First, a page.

This World We Live In
by Susan Beth Pfeffer
(3/10) – Honestly, I picked this book up just so I could read it and get it off of my shelf. This was the third and final book in a series that I really wasn’t that interested in. This was a short and easy read, and I think from memory I powered through it over the course of a weekend. If you’re interested in post-apocalyptic stories this may
interest you, but there isn’t much else going on to keep you interested, to be honest.
Lost & Found by Brooke Davis (7/10) – I was lucky enough to be given a copy of this book by the publishing company as part of their Australian marketing campaign for the book’s release release. They hid copies of the book throughout Perth city, and when I wasn’t lucky enough to find one for myself they were kind enough to deliver one to work for me. Such an amazing campaign, and I have since paid it forward and sent the book onto Tonile from ‘my cup and chaucer’ so she could have the opportunity to read it too. This book was incredibly sweet and touching, and had a lot of laugh out loud moments for me. The characters are all so rich, and feel so real, and the storyline is really something special.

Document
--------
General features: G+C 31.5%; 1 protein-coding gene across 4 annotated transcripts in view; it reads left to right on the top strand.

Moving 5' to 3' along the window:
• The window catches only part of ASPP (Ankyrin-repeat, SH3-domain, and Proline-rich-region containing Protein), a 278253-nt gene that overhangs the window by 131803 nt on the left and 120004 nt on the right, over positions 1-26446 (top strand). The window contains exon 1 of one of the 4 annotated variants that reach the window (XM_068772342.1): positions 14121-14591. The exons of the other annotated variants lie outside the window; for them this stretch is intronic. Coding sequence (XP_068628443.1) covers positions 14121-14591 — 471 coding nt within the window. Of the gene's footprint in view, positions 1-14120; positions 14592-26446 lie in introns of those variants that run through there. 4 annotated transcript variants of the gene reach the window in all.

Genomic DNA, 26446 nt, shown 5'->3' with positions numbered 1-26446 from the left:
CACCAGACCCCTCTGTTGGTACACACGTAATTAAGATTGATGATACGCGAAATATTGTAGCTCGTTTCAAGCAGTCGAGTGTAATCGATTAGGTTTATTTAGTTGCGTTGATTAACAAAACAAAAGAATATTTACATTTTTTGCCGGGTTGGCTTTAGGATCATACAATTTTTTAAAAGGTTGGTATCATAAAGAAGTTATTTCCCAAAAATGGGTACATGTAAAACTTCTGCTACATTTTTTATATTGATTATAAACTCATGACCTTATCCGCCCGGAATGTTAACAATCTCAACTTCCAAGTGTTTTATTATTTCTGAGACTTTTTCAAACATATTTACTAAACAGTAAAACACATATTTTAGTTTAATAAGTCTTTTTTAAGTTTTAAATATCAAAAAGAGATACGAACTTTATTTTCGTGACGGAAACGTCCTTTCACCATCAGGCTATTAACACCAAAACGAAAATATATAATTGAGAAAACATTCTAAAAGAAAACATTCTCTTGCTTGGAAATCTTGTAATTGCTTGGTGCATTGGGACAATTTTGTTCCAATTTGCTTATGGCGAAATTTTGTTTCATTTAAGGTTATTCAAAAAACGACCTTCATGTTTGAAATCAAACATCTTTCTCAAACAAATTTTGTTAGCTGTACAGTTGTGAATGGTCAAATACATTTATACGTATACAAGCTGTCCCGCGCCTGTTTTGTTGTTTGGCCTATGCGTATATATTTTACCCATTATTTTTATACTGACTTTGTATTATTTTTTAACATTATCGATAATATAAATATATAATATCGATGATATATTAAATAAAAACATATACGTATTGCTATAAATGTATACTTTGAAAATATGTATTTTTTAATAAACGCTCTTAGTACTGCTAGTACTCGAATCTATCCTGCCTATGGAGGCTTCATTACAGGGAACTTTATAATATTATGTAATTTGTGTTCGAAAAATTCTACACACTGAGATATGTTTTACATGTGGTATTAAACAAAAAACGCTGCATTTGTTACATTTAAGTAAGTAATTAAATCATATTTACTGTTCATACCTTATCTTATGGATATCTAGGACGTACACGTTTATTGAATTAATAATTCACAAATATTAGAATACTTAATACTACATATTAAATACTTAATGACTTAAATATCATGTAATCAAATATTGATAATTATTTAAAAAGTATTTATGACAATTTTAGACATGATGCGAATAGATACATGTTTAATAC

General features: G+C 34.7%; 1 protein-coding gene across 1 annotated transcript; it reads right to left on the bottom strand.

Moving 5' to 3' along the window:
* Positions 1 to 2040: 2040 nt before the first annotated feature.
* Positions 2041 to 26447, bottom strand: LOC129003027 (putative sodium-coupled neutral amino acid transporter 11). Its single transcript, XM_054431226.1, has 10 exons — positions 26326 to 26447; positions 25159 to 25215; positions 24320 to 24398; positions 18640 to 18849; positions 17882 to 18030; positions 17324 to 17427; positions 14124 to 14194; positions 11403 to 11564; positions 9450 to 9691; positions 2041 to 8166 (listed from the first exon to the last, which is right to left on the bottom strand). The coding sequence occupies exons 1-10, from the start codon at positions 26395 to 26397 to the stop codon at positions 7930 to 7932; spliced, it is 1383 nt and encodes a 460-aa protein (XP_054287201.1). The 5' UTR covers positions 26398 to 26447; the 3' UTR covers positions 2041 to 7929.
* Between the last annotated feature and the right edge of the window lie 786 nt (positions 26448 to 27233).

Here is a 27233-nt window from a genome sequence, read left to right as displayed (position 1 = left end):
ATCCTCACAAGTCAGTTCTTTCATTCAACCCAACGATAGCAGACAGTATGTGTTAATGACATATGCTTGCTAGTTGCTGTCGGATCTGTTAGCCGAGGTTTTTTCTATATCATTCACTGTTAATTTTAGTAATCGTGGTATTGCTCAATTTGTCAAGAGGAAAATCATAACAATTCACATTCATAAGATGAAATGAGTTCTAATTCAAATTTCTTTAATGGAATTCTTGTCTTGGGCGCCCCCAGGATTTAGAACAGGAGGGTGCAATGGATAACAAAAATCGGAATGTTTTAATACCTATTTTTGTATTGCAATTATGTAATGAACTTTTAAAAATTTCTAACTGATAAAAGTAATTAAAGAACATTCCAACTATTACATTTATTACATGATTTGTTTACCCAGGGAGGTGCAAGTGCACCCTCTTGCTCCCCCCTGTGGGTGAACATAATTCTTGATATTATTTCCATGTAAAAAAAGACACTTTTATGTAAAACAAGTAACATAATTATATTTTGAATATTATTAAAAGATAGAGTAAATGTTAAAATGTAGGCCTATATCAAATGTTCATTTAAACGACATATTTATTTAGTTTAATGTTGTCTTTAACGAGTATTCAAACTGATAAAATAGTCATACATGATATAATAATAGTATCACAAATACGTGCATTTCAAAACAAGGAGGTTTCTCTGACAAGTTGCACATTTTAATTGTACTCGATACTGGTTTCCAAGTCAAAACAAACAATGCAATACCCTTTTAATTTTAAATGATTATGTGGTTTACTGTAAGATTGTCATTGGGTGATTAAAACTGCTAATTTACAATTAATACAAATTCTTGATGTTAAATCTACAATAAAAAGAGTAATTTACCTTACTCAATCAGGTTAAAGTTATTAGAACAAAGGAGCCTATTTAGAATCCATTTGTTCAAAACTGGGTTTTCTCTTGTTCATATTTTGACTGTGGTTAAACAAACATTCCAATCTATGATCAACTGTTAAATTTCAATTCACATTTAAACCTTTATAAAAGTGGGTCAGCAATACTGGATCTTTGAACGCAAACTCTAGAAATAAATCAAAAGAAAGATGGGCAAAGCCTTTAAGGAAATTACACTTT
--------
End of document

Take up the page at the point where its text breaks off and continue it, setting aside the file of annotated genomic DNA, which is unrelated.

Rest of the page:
The Circle by Dave Eggers (7/10) – Despite the protagonist in this book being absolutely AWFUL, the plot and the ethical questions posed by it were enough to make me enjoy ‘The Circle’ quite a lot. My IT-worker boyfriend is reading this at the moment and although he also hates the protaganist, he’s really enjoying the story. It’s the most probable ‘dystopian’ world I’ve seen a book set in, as it’s really not too different from how we live now and how we seem to be progressing as a society on the whole. One thing I will say about this is that I listened to the audiobook of the story, and the narrator used a very strange accent for nearly every supporting character in the story. It was quite offputting, so if you’re keen to read this I would suggest picking up a physical copy of the book.
The Sky So Heavy by Claire Zorn (5/10) – I was really excited to pick this up, as the author had been likened to John Marsden (one of the author idols of my teenage years), and the story seemed right up my alley. Not only does it centre around a post-apocalyptic world following a nuclear attack, but it’s set in Australia. Perfect. I did enjoy this book, but it was clearly set up to be the first book in a series, which bothered me a little bit. I’m not a big fan of series books, so if I’d known that going into the book I may not have bothered with it at all. Having said that, the book was pretty good, the characters weren’t annoying (this seems to be a big problem for me with YA fiction, as I’ve mentioned before), and a lot of the situations presented were pretty stark and realistic. Now that I’m into the story I’ll probably pick up the rest of the series when it eventually comes out.